The Ne ws-Journal
The Hoke County Newt
The Hoke County Journal
VOLUME XL NO. 16
KAfcKOKM. iV C. THURSDAY, SEPT. 20th, 1913
$;.00 PER YEAR
NEWS Of OUR
S-Sjrt. Pope Freed
From Jap Prison
Staff Sergeant Howard Pope, who
has been a prisoner of the Japa
nese since 1942, has been liberated
and on September 10th was returned
to military control, according to a
telegrar from the War Department
which was received Saturday by his
step mother, Mrs. Lola Pope. Sgt.
Pope was held a prisoner at Osaka.
It was stated in the message that he
would be returned to the States
within the near future.
Malcolm Clark Now
Assigned To Ship
Newpcit, R. I. Malcolm N. Clark,
18, fireman, secon-:'i class, USNR, of
Raeford, now in advanced training
here at the Atlantic Fleet Naval
training-station. Has been assigned
duty aboard the USS FORT MARION
a new landing ship dock soon to be
The Fort Marion is the first ves
sel named for the oldest defensive
works still standing in the United
States the fortress originated1 by the
Spanish in 1672 as a protection to the
city of St. Augustine, Fla. The son
of Mrs. Mary A. Clark, the young
sailor has two brothers. Pfc. William
and Pfc. Raymon-', serving overseas
with th; army. A former employee
or the Ho i e Food market, Clark at
tended Hoke h'.eh school and entered
the navy in February, 1945.
Clarence Burns With
First Troops Flown
Pfc. Clarer .v. Eu -son of Mr.
and Mrs. J. F. Burns of Raeford, was
among the first American troops to
be landed upon the Japanese home
islands after the surrender.. A mem
ber of the 187th Para-Glider infantry,
Burns was flown in with other para-
roopers to seize airbases near Tokyo.
le was formerly in Okinawa, and the
.'nil -ines, and has six months Pa
cific area service.
Awarded Cpl. Leo
Corporal Leo L. Lovett, of Raeford,
Rl, Wc.s recently awaried the Certi
ficate of Merit, while in combat in
Germany. Serving as a wire corpor
al, the citation states he distinguish
ed himself by meritorious service
from October 25, 1944 to May 8, 1945.
Cpl. Lovett has served overseas in
Iceland, England, France, Belgium,
Holland and Germany since August
7, 1943. He is entitled to wear the
Good Conduct ribbon, American De
fense medal, European, African, Mid
dle Eastern theatre ribbon, and bron
ze service stan for campaigns of
North France, Germany and Central
Europe. His mother is Mrs. Bertha
Lovett of Route 1, Raeford.
Major Younger Snead, for the past
several years stationei in Trinidad,
B. W. I., is now at home.
Capt. T. B. Lester arrived in Rae
ford last week from the ETO. After
a fifteen-day leave he will report to
Fort Bliss, Texas. Mrs. Lester ex
pects to accompany him to Texas.
Lts. Sam and Spec Morris haver ar
rived safely in Manila, according to
a cablegram received here recently
by their parents, KTr.'and Mrs. Bruce
T-5 Jares D. Stephens, who has
recently been in Italy, arrived in the
States the earlier part of the week
and was sent to Fort Bragg Tuesday,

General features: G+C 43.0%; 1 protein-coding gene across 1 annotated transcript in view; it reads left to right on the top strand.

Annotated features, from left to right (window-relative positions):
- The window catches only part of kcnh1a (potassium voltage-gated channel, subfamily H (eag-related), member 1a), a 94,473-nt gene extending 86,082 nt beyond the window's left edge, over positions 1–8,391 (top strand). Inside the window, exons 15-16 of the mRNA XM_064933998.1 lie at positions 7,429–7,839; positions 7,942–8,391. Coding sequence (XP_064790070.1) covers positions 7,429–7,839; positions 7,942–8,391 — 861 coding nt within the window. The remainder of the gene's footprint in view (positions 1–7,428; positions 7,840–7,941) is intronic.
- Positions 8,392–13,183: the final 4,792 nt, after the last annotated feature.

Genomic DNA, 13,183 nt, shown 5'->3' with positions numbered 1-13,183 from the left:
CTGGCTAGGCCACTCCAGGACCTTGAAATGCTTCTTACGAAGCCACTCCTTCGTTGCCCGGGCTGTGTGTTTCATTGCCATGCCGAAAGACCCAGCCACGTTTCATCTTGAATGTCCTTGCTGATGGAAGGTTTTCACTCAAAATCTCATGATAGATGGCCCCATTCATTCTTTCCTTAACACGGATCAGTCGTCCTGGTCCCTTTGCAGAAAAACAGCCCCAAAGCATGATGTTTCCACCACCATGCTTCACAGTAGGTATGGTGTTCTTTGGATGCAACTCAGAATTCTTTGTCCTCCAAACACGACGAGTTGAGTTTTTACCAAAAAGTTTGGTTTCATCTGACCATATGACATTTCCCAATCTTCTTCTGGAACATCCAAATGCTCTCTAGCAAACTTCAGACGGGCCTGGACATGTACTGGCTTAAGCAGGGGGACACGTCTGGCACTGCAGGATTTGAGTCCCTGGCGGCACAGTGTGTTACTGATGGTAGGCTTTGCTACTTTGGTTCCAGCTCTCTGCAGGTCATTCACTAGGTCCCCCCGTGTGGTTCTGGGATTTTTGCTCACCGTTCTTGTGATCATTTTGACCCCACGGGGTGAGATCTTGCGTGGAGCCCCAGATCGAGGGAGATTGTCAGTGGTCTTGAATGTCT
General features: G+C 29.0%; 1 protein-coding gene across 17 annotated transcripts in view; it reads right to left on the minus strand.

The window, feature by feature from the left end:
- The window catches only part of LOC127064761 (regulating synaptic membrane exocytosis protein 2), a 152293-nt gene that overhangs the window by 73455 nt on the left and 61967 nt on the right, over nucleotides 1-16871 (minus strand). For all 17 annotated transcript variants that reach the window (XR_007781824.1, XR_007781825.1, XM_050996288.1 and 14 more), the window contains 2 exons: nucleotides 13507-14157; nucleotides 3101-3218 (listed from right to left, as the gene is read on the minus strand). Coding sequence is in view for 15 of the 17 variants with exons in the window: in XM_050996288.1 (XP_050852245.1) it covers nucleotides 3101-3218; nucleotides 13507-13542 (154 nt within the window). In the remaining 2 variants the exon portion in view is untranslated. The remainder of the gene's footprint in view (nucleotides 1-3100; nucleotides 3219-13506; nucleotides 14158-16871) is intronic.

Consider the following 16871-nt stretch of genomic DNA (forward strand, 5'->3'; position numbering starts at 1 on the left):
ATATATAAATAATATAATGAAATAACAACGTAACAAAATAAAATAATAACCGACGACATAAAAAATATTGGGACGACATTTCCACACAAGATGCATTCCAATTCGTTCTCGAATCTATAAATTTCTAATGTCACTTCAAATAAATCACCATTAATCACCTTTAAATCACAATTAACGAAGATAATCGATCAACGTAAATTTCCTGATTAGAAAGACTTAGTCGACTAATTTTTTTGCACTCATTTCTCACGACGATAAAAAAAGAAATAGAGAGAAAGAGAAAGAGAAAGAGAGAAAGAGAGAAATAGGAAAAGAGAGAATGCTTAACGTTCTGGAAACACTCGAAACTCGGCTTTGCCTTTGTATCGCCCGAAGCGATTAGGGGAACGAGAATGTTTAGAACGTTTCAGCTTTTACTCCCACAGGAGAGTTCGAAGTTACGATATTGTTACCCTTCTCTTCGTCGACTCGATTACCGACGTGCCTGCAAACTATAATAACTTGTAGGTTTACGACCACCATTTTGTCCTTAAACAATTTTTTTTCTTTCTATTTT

where he is awaiting a discharge
under the point system.. Cpl. Step
hens served In Curacao twenty seven
months, was returned to the States
and then sent to Italy where he was
with the 530th field artillery battalion
until recently when he was trans
ferred to the infantry.
Pvt. William W. Buie
At Home On Furlough
Red Springs, Rt. 2. Pvt. William
W. Buie, son of Mr. and Mrs. Arthur
T. Buie, is home on a 15-day fur
lough. He entered the army March
1. 1945, went to Fort Benning, Ga.,
an3 Fort McCTellan, Ala., and com
pleted his basic training in Camp
Crowder, Mo. He will report to Port
Pvt. Buie has two brothers some
where in the South Pacific, Sgt. James
A. Buie and T-S John T. Buie, who
are hoping to return home very
Fine Tate $25 For
Bus Off Road
Bigcrcst Docket In Months Clear
ed In County Court lucsday. ;
Ruby Lester Tate, negro of the Ara
bia section was fined $25 and costs,
had his license revoked for 6 months
and is under suspended sentence of
three months on the roads, upon
conviction of careless and reckless
driving of a car without proper
brakes in county court Tuesday. Tate
forced a school bus loaded with thirty
children off the road near the Mil
dousin school last Wednesday morn
ing. Walter Sinclair and Willie Thorn
ton Allsbrooks, negroes, each paid
$25 and costs and the still fee for
possession of a still and liquor. Both
appealed and bond was set at $200
each. Printes Robison, negro, was
agreeable to marrying the girl, Eva
line Patterson, negress, if the state ac
cepted at nol pros of charges of se
duction Brought by the Patterson wo
tian. The State was agreeable. They
are to get married.
William R. McRae, white, paid
$50 and costs for driving drunk. Nash
Jernigan, "?nlte, paid costs for pos
session of some untaxpaid; liquor.
Russell Freeman, McDuffie Clark,
Dairie Wynn and Jim Peacock, each
paid costs for speeding. James Mc
Allister and Fred McAllister each paid
costs fur having home brew, and Fred
paid costs for speeding. Four mem
bers of the McCain family, negroes.
Thomas. Jesse. Bill and Roosevelt